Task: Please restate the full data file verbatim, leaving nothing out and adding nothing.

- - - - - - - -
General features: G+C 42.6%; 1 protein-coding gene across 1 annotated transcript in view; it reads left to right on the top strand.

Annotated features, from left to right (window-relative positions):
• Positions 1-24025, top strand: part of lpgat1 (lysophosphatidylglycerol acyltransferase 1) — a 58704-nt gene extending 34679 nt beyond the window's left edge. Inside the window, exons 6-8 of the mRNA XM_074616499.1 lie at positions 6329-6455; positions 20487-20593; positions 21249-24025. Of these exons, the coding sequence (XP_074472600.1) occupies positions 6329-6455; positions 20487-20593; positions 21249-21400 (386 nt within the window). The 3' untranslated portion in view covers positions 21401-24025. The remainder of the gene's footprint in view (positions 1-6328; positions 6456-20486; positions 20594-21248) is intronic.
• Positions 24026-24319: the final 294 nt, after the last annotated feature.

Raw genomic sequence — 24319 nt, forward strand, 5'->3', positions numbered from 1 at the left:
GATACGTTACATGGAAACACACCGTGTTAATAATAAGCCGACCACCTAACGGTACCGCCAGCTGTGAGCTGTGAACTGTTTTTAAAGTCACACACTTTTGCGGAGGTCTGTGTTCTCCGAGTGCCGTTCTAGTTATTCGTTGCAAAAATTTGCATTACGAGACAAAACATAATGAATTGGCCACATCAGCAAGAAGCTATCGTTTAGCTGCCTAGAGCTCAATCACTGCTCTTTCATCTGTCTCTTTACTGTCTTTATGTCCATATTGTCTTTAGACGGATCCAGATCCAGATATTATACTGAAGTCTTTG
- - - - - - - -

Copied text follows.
General features: G+C 42.6%; 1 protein-coding gene across 1 annotated transcript in view; it reads left to right on the top strand.

Annotated features, from left to right (window-relative positions):
• Positions 1-24025, top strand: part of lpgat1 (lysophosphatidylglycerol acyltransferase 1) — a 58704-nt gene extending 34679 nt beyond the window's left edge. Inside the window, exons 6-8 of the mRNA XM_074616499.1 lie at positions 6329-6455; positions 20487-20593; positions 21249-24025. Of these exons, the coding sequence (XP_074472600.1) occupies positions 6329-6455; positions 20487-20593; positions 21249-21400 (386 nt within the window). The 3' untranslated portion in view covers positions 21401-24025. The remainder of the gene's footprint in view (positions 1-6328; positions 6456-20486; positions 20594-21248) is intronic.
• Positions 24026-24319: the final 294 nt, after the last annotated feature.

Raw genomic sequence — 24319 nt, forward strand, 5'->3', positions numbered from 1 at the left:
GATACGTTACATGGAAACACACCGTGTTAATAATAAGCCGACCACCTAACGGTACCGCCAGCTGTGAGCTGTGAACTGTTTTTAAAGTCACACACTTTTGCGGAGGTCTGTGTTCTCCGAGTGCCGTTCTAGTTATTCGTTGCAAAAATTTGCATTACGAGACAAAACATAATGAATTGGCCACATCAGCAAGAAGCTATCGTTTAGCTGCCTAGAGCTCAATCACTGCTCTTTCATCTGTCTCTTTACTGTCTTTATGTCCATATTGTCTTTAGACGGATCCAGATCCAGATATTATACTGAAGTCTTTG